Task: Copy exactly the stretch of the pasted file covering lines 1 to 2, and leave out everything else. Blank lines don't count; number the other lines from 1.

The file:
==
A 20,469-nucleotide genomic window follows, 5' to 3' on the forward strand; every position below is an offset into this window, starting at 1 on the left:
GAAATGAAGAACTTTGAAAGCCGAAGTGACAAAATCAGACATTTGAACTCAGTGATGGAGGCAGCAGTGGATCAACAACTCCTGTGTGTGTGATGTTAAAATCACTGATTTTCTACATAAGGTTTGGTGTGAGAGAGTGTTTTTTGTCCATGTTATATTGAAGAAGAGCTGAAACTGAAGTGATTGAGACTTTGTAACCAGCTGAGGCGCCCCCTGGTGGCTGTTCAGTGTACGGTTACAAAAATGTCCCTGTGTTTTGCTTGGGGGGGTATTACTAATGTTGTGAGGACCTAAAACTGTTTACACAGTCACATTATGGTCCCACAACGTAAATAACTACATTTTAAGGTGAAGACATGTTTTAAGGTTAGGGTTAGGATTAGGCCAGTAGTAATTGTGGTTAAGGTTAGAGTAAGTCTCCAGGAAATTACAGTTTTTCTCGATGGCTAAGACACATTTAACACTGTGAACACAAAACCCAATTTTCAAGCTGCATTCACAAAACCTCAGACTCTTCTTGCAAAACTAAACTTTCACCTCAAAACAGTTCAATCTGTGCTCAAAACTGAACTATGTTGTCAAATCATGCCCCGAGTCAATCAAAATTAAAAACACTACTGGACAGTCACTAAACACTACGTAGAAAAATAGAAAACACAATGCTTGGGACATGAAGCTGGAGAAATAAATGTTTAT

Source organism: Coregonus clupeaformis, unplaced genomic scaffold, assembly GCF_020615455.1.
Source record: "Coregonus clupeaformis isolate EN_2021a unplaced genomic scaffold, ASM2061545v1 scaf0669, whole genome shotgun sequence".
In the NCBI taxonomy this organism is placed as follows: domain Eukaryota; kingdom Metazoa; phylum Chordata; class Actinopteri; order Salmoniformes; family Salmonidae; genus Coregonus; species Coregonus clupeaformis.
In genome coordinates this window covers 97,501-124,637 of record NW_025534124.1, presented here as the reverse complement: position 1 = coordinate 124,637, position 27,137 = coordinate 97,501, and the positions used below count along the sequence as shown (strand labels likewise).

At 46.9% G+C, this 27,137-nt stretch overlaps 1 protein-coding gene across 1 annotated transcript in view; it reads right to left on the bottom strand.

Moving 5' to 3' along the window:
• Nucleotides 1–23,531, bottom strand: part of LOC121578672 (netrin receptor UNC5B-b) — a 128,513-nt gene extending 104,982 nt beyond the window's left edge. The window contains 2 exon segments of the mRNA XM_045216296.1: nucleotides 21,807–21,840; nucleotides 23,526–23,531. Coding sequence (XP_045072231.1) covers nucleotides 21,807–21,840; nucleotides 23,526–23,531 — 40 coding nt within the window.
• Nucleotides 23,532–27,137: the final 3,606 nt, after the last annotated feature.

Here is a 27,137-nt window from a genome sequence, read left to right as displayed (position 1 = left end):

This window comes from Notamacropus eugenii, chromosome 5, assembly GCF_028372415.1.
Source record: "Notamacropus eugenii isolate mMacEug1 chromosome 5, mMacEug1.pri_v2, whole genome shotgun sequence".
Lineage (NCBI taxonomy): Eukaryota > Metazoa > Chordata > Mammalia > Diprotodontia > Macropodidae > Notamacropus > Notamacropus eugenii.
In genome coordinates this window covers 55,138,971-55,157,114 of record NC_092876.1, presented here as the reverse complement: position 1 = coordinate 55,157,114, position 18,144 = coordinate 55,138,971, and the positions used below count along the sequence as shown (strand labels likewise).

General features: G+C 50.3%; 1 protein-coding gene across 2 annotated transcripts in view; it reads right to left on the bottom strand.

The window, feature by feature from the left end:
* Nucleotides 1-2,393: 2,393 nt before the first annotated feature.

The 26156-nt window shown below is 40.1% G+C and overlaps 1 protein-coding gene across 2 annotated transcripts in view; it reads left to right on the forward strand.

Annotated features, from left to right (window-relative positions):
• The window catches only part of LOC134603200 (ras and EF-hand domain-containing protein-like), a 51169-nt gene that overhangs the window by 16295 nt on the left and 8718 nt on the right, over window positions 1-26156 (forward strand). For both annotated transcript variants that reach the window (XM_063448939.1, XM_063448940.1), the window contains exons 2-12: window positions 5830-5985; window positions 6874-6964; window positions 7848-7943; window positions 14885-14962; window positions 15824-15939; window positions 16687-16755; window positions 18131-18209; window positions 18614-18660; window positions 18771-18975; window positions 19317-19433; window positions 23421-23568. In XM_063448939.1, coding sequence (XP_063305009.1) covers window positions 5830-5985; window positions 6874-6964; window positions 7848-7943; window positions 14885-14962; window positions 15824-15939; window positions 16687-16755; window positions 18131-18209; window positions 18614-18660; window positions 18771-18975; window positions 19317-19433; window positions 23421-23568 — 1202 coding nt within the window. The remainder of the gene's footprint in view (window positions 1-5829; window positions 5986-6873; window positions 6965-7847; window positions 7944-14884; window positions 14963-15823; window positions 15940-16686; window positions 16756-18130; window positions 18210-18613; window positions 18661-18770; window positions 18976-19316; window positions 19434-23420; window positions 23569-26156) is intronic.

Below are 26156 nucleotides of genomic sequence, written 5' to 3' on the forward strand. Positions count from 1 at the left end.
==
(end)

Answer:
A 20,469-nucleotide genomic window follows, 5' to 3' on the forward strand; every position below is an offset into this window, starting at 1 on the left:
GAAATGAAGAACTTTGAAAGCCGAAGTGACAAAATCAGACATTTGAACTCAGTGATGGAGGCAGCAGTGGATCAACAACTCCTGTGTGTGTGATGTTAAAATCACTGATTTTCTACATAAGGTTTGGTGTGAGAGAGTGTTTTTTGTCCATGTTATATTGAAGAAGAGCTGAAACTGAAGTGATTGAGACTTTGTAACCAGCTGAGGCGCCCCCTGGTGGCTGTTCAGTGTACGGTTACAAAAATGTCCCTGTGTTTTGCTTGGGGGGGTATTACTAATGTTGTGAGGACCTAAAACTGTTTACACAGTCACATTATGGTCCCACAACGTAAATAACTACATTTTAAGGTGAAGACATGTTTTAAGGTTAGGGTTAGGATTAGGCCAGTAGTAATTGTGGTTAAGGTTAGAGTAAGTCTCCAGGAAATTACAGTTTTTCTCGATGGCTAAGACACATTTAACACTGTGAACACAAAACCCAATTTTCAAGCTGCATTCACAAAACCTCAGACTCTTCTTGCAAAACTAAACTTTCACCTCAAAACAGTTCAATCTGTGCTCAAAACTGAACTATGTTGTCAAATCATGCCCCGAGTCAATCAAAATTAAAAACACTACTGGACAGTCACTAAACACTACGTAGAAAAATAGAAAACACAATGCTTGGGACATGAAGCTGGAGAAATAAATGTTTAT